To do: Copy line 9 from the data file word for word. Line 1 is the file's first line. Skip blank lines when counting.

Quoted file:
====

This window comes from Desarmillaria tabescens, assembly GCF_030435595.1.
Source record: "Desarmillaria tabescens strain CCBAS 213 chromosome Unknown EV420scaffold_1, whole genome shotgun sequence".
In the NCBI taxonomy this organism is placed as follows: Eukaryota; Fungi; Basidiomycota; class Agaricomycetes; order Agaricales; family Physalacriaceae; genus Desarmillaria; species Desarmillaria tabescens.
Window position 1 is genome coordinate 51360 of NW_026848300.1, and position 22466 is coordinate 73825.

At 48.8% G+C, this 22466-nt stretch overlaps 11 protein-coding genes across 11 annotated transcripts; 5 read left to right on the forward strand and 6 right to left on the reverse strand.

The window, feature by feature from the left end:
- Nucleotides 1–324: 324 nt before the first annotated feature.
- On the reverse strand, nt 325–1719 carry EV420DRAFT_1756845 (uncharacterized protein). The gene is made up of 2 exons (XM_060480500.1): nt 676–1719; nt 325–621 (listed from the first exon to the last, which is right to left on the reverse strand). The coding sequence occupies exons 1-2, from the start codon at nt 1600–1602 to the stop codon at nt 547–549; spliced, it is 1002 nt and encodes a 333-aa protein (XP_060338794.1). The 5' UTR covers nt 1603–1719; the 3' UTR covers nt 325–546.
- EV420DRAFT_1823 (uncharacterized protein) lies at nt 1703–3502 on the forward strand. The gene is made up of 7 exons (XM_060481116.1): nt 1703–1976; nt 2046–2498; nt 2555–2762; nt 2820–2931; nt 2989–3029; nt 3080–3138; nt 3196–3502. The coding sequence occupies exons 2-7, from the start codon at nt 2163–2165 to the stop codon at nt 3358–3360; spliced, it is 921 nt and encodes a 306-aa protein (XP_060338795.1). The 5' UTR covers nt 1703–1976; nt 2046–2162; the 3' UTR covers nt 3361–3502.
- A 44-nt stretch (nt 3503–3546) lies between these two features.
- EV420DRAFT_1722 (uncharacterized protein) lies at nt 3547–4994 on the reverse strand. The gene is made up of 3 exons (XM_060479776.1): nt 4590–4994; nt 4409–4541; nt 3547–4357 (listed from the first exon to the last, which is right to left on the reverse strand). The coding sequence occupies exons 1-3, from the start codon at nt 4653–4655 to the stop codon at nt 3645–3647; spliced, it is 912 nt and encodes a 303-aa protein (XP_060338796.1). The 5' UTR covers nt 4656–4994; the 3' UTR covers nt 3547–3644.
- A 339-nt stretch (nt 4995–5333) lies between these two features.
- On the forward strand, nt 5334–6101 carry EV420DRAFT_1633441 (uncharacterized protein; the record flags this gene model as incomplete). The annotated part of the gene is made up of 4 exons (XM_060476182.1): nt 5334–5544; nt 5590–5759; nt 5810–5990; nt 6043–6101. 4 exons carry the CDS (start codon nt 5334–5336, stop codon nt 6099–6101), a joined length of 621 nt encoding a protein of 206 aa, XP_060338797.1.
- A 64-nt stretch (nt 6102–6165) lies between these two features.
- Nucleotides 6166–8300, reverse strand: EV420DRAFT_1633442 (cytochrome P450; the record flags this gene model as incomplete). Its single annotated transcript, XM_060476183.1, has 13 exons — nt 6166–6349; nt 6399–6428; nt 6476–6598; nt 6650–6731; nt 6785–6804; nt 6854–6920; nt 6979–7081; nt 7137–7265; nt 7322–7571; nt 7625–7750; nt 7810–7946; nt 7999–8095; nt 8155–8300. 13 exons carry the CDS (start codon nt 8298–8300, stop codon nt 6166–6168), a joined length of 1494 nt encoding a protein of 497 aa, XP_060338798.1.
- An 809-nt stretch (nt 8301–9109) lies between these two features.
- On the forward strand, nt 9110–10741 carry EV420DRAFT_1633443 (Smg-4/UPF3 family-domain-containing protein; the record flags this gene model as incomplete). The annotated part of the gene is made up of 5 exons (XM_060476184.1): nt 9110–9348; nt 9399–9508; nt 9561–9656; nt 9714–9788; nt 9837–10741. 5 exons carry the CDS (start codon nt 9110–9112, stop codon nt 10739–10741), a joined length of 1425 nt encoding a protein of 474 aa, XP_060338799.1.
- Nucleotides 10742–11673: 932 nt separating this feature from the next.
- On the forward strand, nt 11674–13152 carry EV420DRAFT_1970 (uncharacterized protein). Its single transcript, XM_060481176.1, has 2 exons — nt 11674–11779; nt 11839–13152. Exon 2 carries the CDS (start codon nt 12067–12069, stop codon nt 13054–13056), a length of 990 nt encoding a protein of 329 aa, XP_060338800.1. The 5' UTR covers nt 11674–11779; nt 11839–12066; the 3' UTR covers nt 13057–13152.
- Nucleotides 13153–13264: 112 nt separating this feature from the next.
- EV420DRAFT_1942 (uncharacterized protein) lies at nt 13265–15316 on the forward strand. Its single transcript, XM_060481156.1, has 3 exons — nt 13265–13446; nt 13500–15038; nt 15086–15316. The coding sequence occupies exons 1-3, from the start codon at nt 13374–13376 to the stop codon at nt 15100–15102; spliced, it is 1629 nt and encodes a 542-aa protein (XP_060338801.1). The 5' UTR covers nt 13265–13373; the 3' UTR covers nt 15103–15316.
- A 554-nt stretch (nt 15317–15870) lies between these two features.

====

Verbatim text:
- EV420DRAFT_1823 (uncharacterized protein) lies at nt 1703–3502 on the forward strand. The gene is made up of 7 exons (XM_060481116.1): nt 1703–1976; nt 2046–2498; nt 2555–2762; nt 2820–2931; nt 2989–3029; nt 3080–3138; nt 3196–3502. The coding sequence occupies exons 2-7, from the start codon at nt 2163–2165 to the stop codon at nt 3358–3360; spliced, it is 921 nt and encodes a 306-aa protein (XP_060338795.1). The 5' UTR covers nt 1703–1976; nt 2046–2162; the 3' UTR covers nt 3361–3502.